My son is four. He is almost always happy and has the most infectious laugh. He loves to laugh, too. He’s affectionate and easily expresses his feelings; especially his love for me. For the past few nights he has not been himself. It’s like a switch right around bedtime – suddenly out of sorts, cranky, downright confrontational. To call bedtime a struggle would be an understatement. He doesn’t want to sleep because, “sleep is boring!” He won’t stay in his bed or room, engages in a standoff with me in the hallway, crying when I walk away. I know behavior, I know best practice and I applied all strategies. I offered hugs and love neither of which he wanted. I tried to ignore the behavior which only led to him attempting hand stands in the dark almost taking down my table lamp. He wanted mommy, then daddy, then mommy, then daddy, ad nauseam….
This afternoon Brian suggested we bring him to the doctor to maybe check his ears. I’m usually not that quick to make an appointment especially when there is really no sign of anything being wrong with him. But, we have had a long history of ear issues and he is known to have ear infections without typical symptoms. So with no hesitation I opened the app on my phone and took the last available appointment. Who in the world makes and appointment for 4:50pm on a rainy Thursday for a reasonably healthy child? Me.
She looks in his ears. Fine. She checks his throat. Fine. Tummy is great, too. She asks him some questions about what’s been going on at night and if he’s possibly sad, angry maybe, scared, or even just really, really tired. Of course his answer to all of her questions is ‘no.’ He’s super! I shift uncomfortably in my chair because I’m starting to feel embarrassed for taking up our doctor’s time.
This makes zero sense for me being here.
My throat tightens.My eyes start to burn.
She looks directly at me and asks, “How are you?”
Tears begin to stream down my face. She casually, yet swiftly ushers my son out the door and has him join the nurses to look through stickers and have a sucker.
The truth is I’m not ok. On May 12th during my annual exam my gynecologist found a lump in my neck. On May 18th I had an ultra sound. On May 20th I found out I have a large, dominant, solid mass in my thyroid. On June 1st I had my first appointment with my endocrinologist. On June 9th I will have a biopsy.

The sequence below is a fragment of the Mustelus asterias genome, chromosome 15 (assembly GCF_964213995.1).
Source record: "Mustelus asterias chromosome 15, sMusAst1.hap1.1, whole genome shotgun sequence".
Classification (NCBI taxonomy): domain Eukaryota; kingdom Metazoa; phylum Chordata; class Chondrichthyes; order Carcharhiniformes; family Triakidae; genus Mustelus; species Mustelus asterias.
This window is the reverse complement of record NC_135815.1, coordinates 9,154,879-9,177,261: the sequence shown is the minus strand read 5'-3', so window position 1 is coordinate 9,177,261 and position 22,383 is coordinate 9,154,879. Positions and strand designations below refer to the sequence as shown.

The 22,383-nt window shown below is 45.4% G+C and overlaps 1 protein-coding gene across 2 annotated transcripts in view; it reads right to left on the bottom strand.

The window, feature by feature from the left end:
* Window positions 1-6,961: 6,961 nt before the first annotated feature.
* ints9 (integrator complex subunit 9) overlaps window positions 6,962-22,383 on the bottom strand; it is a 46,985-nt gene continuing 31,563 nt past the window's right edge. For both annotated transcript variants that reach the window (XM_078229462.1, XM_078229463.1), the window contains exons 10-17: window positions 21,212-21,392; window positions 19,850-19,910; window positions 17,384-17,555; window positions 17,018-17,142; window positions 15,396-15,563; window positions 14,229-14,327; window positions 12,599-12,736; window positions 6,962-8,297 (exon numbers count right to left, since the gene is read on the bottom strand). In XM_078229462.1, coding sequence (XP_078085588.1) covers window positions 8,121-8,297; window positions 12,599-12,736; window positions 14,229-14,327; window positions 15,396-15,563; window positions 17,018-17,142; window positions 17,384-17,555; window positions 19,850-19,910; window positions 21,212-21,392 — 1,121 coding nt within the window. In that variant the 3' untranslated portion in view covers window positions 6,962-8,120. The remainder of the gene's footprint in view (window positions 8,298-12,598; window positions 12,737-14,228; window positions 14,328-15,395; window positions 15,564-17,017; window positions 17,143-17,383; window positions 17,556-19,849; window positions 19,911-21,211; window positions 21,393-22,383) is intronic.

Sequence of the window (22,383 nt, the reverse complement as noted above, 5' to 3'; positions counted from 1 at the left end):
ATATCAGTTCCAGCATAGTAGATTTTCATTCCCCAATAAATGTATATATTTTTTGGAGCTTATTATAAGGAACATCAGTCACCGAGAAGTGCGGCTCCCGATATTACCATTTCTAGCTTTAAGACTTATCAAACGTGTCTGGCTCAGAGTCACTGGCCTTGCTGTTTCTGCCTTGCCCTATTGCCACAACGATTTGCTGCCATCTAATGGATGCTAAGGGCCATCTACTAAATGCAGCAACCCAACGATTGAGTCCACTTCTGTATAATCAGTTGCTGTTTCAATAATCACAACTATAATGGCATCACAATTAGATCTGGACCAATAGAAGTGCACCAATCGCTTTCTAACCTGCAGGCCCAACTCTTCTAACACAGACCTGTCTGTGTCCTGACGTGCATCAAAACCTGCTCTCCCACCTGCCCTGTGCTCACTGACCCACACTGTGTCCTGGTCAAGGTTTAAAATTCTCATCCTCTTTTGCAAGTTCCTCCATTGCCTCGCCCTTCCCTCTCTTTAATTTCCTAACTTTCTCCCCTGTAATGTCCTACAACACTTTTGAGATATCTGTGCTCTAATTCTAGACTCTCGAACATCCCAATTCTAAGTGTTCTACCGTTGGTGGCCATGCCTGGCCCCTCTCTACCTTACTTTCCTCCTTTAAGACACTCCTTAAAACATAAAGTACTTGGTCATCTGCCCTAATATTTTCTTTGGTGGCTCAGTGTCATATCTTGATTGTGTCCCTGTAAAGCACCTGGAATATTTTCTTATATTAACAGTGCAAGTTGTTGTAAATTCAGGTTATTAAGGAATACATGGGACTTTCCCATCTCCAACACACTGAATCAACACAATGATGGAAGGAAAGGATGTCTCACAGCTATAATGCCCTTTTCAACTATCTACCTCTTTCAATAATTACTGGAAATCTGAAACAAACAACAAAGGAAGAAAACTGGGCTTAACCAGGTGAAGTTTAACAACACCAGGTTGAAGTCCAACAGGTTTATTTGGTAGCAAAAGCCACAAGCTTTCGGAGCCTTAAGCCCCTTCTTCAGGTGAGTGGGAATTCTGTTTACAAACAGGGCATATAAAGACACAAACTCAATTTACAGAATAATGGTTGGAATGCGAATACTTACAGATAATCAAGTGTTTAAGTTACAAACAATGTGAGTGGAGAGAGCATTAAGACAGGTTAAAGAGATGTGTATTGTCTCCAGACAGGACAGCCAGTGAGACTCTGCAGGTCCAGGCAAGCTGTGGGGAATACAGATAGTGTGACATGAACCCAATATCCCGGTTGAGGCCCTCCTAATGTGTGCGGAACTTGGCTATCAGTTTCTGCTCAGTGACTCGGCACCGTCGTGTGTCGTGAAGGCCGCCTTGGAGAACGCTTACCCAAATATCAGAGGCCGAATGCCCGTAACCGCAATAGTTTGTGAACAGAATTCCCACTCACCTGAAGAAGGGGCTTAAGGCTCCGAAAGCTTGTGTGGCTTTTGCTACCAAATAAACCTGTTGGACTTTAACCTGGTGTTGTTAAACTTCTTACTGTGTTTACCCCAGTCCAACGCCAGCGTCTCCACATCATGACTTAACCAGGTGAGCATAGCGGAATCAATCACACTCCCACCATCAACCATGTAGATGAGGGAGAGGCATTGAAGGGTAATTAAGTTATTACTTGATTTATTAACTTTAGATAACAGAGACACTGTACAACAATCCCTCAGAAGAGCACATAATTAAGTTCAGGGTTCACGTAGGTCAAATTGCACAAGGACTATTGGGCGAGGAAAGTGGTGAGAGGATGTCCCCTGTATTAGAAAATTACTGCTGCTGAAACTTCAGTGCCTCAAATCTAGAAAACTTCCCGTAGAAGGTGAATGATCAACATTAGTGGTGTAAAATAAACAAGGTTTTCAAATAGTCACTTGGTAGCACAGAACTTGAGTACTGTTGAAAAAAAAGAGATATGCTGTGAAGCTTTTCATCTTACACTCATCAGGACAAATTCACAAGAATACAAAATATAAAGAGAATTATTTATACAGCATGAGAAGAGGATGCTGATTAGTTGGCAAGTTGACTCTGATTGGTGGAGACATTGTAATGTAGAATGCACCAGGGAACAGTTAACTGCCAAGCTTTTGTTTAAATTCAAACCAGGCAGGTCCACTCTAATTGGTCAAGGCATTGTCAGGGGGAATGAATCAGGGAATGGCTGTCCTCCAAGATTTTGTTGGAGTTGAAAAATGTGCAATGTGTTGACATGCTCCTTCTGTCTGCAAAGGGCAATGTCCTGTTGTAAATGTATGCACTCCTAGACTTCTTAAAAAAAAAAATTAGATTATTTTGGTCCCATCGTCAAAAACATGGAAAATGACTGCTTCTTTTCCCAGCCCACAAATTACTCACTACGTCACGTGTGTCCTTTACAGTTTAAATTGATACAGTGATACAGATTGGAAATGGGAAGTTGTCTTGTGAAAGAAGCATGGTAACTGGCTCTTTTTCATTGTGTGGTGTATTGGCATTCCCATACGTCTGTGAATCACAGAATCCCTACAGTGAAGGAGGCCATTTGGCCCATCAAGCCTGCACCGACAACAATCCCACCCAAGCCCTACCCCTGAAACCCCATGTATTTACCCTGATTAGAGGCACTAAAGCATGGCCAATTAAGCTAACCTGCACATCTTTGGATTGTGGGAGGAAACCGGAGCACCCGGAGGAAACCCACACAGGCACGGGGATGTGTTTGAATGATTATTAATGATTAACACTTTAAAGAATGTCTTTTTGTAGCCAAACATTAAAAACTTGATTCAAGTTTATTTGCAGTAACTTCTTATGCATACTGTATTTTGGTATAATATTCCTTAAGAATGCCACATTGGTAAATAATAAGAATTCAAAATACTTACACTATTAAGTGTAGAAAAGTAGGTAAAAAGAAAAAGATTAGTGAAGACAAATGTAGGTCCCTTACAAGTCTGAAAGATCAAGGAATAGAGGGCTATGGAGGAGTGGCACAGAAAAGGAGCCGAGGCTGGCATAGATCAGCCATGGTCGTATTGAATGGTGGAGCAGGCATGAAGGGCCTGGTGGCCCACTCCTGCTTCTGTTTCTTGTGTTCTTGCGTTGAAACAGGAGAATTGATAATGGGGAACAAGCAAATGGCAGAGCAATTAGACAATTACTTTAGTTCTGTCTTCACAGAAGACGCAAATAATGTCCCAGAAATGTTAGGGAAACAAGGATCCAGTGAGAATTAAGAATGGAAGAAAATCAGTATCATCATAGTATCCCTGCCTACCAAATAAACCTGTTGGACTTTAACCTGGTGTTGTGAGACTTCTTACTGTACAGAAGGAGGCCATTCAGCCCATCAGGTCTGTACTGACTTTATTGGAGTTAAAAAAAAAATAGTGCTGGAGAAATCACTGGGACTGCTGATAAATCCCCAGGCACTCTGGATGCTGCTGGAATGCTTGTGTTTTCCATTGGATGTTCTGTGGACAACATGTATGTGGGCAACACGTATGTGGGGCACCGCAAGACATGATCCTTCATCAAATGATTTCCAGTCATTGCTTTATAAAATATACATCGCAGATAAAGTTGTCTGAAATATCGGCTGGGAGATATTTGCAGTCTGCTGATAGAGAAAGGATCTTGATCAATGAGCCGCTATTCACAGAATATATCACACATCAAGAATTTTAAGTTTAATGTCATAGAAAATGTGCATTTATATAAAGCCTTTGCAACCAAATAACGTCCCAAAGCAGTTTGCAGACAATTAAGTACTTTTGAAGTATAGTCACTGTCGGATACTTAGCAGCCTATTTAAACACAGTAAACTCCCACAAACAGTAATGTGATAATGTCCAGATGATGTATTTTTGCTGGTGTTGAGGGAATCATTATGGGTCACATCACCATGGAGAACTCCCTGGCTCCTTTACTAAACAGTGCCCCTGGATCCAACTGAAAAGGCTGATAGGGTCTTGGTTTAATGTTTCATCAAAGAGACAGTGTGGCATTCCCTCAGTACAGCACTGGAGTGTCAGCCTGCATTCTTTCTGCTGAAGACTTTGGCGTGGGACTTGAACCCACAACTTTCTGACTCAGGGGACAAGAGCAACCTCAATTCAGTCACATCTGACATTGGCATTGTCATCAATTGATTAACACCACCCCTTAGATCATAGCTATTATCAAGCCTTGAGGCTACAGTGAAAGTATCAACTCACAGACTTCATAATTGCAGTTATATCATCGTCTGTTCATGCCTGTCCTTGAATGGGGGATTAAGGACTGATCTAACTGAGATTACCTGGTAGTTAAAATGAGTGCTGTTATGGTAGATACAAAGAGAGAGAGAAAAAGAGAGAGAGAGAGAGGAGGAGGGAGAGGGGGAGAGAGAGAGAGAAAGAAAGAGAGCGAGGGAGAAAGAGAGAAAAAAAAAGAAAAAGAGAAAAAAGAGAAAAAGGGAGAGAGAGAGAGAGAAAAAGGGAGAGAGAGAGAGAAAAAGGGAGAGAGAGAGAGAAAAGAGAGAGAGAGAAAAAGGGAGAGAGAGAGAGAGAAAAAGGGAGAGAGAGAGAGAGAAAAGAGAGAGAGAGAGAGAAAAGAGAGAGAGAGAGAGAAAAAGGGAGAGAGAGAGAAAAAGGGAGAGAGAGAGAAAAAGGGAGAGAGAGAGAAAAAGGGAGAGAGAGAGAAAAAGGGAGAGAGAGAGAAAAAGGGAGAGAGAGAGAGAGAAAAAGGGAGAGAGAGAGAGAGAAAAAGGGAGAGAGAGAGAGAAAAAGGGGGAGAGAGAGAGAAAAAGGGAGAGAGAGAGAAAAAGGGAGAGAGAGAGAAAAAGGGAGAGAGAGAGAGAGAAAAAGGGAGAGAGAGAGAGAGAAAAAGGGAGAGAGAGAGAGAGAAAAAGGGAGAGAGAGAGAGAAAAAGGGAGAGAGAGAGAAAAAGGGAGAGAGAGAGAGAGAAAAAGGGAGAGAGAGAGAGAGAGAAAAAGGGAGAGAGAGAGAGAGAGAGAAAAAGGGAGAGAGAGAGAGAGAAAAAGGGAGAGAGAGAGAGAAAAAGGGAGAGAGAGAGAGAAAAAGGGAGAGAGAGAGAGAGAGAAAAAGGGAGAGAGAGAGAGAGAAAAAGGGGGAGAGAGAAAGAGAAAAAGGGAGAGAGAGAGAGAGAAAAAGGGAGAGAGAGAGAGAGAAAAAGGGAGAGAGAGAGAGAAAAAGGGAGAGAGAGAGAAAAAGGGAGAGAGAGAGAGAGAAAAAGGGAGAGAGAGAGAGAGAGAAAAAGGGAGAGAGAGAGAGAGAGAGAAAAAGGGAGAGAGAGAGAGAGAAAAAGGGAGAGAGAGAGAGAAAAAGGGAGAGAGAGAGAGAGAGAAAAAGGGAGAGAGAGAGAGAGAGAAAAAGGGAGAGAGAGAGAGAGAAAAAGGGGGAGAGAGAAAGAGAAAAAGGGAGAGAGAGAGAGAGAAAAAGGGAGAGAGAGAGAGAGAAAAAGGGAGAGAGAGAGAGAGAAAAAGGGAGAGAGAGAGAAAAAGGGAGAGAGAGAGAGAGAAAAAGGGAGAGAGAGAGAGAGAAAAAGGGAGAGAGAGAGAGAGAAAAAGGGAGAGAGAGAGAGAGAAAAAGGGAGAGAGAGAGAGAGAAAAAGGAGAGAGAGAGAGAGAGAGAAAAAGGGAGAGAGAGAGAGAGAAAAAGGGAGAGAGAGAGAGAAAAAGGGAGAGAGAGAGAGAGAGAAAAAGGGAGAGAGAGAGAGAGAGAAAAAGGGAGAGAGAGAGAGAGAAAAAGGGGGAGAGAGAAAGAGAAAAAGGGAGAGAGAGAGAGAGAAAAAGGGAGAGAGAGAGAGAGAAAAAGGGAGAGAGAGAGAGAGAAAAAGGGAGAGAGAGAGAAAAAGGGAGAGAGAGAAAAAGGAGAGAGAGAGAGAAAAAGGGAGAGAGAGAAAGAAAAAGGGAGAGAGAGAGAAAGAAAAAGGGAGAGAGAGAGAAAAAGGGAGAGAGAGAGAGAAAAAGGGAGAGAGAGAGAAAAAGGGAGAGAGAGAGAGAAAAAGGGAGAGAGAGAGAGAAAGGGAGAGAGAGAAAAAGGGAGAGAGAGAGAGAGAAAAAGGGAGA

My words and tears fell freely as she listened. She offered me tissues and asked good questions. She gave me advice, both as a doctor and a mother. I felt overwhelming guilt; realizing instantly that William was responding to my current state of stress and anxiety. Of course I try to hide it but either I’m a horrible liar or my kid is highly intuitive. I’m fairly sure it’s both. She reminded me not to take on unnecessary guilt. She reassured me that no matter the outcome, I will be ok. William will be ok. We all will be ok. It was like a good, honest conversation with a friend that I desperately needed, only with a $25 co-pay.
It’s no surprise he’s affected. My current state is fragile. Sometimes tense. Often preoccupied. Worry. Lots and lots of worry. I worry for them, though, not really for me. I am perfectly content with the idea of removing any body part that may be plotting harm. If my thyroid is trying to kill me, take the fucker out. Besides, you haven’t been doing a great job of keeping my hair smooth lately so you can suck it on the way out. But for them, for a million different reasons, my heart aches for them.
I’m working on it. I pray often. I try to keep busy. I adopt huge ass pianos. Which, by the way, turned out to be a terrific decision for our family. I stare obsessively at my kids which freaks them out and that make me laugh.
I’m human and far from perfect and admittedly I see that while my kids don’t know any of the specifics, this is all affecting them in unexpected ways. They are resilient and I pray that this time in our lives will soon be a distant memory that only I remember.
For now, I focus on gratitude. I’m thankful for my family, friends, and faith. I’m thankful for my husband. He is more than I could ever ask for or imagine in a partner. Today especially, I’m thankful for being 41 with a really great pediatrician.